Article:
Emergency Responder Radio Communication Systems (ERRCS) are essential for ensuring that first responders can communicate effectively in all areas of a building during emergencies. The prevalence of ERRCS in the United States has been growing over the last five years, driven by an increased recognition of the importance of reliable communication for public safety. By 2024, several factors suggest that ERRCS could become even more prevalent:

  1. Improved Building Codes and Regulations: As more local and state jurisdictions update their building codes to require ERRCS in new constructions and major renovations, installation of these systems will most likely increase.
  2. Awareness of Public Safety Needs: Common emergency situations and the ongoing need for robust first responder communication in complex environments continue to highlight the importance of reliable in-building communication. As awareness increases, the adoption of ERRCS also increases.
  3. Technological Advancements: Advances in technology are making ERRCS more efficient and more affordable. As systems become easier to install and maintain, more buildings will likely adopt them.
  4. FirstNet Expansion and Integration: As FirstNet, the nationwide public safety broadband network, continues to expand, integration with ERRCS may increase its functionality and appeal.
  5. Insurance and Liability Concerns: Building owners and operators are increasingly aware of liability issues related to inadequate emergency communications. Insurance incentives or requirements could also support broader implementation.
  6. Community Pressure and Expectations: As the public becomes more aware of the important role of emergency communications, there may be more community pressure on building owners and local governments to implement these systems.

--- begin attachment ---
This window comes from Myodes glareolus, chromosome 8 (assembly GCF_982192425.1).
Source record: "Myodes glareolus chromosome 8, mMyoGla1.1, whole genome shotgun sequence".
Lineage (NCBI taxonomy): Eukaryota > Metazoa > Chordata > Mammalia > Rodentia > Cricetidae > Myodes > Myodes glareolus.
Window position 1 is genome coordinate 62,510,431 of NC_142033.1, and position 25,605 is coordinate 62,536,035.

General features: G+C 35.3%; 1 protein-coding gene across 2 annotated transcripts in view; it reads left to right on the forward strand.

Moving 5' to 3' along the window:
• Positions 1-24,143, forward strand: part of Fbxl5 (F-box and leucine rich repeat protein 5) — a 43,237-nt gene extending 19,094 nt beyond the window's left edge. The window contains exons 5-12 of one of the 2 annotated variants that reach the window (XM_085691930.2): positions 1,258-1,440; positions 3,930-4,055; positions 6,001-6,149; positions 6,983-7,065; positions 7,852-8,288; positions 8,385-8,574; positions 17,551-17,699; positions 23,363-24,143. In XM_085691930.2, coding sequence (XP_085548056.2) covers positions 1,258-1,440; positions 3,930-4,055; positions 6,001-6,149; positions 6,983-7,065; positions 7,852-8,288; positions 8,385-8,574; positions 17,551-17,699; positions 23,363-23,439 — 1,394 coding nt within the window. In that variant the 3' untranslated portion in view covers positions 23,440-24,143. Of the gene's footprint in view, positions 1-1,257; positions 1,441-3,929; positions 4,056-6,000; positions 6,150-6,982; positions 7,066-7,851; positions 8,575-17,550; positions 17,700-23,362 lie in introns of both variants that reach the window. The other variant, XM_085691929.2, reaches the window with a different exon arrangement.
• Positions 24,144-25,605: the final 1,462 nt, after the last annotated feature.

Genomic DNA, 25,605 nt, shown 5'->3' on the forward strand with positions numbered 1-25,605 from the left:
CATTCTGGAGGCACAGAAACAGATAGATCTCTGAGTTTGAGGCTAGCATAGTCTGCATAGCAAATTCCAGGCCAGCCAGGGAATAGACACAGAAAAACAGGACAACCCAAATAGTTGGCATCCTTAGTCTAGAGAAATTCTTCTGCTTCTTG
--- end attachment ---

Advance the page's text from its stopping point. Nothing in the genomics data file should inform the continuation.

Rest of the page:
The actual increase in prevalence will depend on a range of factors, including regulatory changes, market conditions, technological developments, and the general economic climate. While it’s reasonable to expect growth in the adoption of ERRCS in 2024, the pace and extent of this growth will be influenced by these and other drivers.

So which states should see the largest growth in ERRCS’ deployments? There isn’t a publicly available, comprehensive list detailing the exact number of ERRCS installations by state. However, the adoption of ERRCS in different states can be influenced by a number of specific factors, including state and local regulations, urban size and density, and the frequency of new construction projects. Typically, states with large urban populations and strict building codes might have more ERRCS installations. These are states likely to have a higher rate of ERRCS deployments in 2024:

  1. California: Known for its strict building codes and seismic safety requirements, California also has numerous large cities like Los Angeles, San Diego and San Francisco, where high-rise buildings and complex structures would necessitate ERRCS.
  2. New York: With New York City being a densely populated area with numerous high-rise buildings and stringent safety regulations, it’s likely a leader in ERRCS installations. In New York City ERRCS is referred to as ARCS (Auxiliary Radio Communication Systems).
  3. Texas: Large cities such as Houston, Dallas, and Austin are experiencing rapid growth, with new construction likely needed to include ERRCS, especially in public and high-occupancy buildings.
  4. Florida: Given its susceptibility to natural disasters and a large number of high-rise buildings in cities like Miami, Florida may also have a significant number of ERRCS installations. It’s the one state with mandated ERRCS systems for certain existing buildings (not just new construction).
  5. Illinois: Chicago, with its dense urban environment and tall buildings, may see a substantial increase in ERRCS to ensure public safety during an emergency.

The bottom line: for those of us in the ERRCS ecosystem, 2024 should be a good year.

IBWS thanks Google, Bing and ChatGPT for the information contained in this Blog. If you need help navigating the world of ERRCS, please reach out to us for assistance.